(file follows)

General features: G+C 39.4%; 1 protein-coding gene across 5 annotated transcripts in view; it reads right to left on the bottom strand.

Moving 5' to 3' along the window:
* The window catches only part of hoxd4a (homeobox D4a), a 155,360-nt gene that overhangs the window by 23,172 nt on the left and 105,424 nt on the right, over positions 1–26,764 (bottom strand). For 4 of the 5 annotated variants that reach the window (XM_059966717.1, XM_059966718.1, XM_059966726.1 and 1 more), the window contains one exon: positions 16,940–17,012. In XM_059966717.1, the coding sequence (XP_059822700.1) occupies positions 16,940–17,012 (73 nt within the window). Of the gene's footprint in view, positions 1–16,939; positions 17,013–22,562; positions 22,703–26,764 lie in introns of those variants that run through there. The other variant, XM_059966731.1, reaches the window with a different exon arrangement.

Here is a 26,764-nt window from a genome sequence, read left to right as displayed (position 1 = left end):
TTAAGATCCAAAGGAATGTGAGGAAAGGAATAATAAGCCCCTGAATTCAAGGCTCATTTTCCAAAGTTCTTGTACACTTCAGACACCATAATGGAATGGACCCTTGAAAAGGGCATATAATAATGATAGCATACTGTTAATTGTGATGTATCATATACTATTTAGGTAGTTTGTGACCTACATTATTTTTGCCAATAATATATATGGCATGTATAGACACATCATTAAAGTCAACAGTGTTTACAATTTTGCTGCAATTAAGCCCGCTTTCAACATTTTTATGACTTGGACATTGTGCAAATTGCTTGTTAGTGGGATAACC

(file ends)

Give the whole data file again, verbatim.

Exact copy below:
General features: G+C 39.4%; 1 protein-coding gene across 5 annotated transcripts in view; it reads right to left on the bottom strand.

Moving 5' to 3' along the window:
* The window catches only part of hoxd4a (homeobox D4a), a 155,360-nt gene that overhangs the window by 23,172 nt on the left and 105,424 nt on the right, over positions 1–26,764 (bottom strand). For 4 of the 5 annotated variants that reach the window (XM_059966717.1, XM_059966718.1, XM_059966726.1 and 1 more), the window contains one exon: positions 16,940–17,012. In XM_059966717.1, the coding sequence (XP_059822700.1) occupies positions 16,940–17,012 (73 nt within the window). Of the gene's footprint in view, positions 1–16,939; positions 17,013–22,562; positions 22,703–26,764 lie in introns of those variants that run through there. The other variant, XM_059966731.1, reaches the window with a different exon arrangement.

Here is a 26,764-nt window from a genome sequence, read left to right as displayed (position 1 = left end):
TTAAGATCCAAAGGAATGTGAGGAAAGGAATAATAAGCCCCTGAATTCAAGGCTCATTTTCCAAAGTTCTTGTACACTTCAGACACCATAATGGAATGGACCCTTGAAAAGGGCATATAATAATGATAGCATACTGTTAATTGTGATGTATCATATACTATTTAGGTAGTTTGTGACCTACATTATTTTTGCCAATAATATATATGGCATGTATAGACACATCATTAAAGTCAACAGTGTTTACAATTTTGCTGCAATTAAGCCCGCTTTCAACATTTTTATGACTTGGACATTGTGCAAATTGCTTGTTAGTGGGATAACC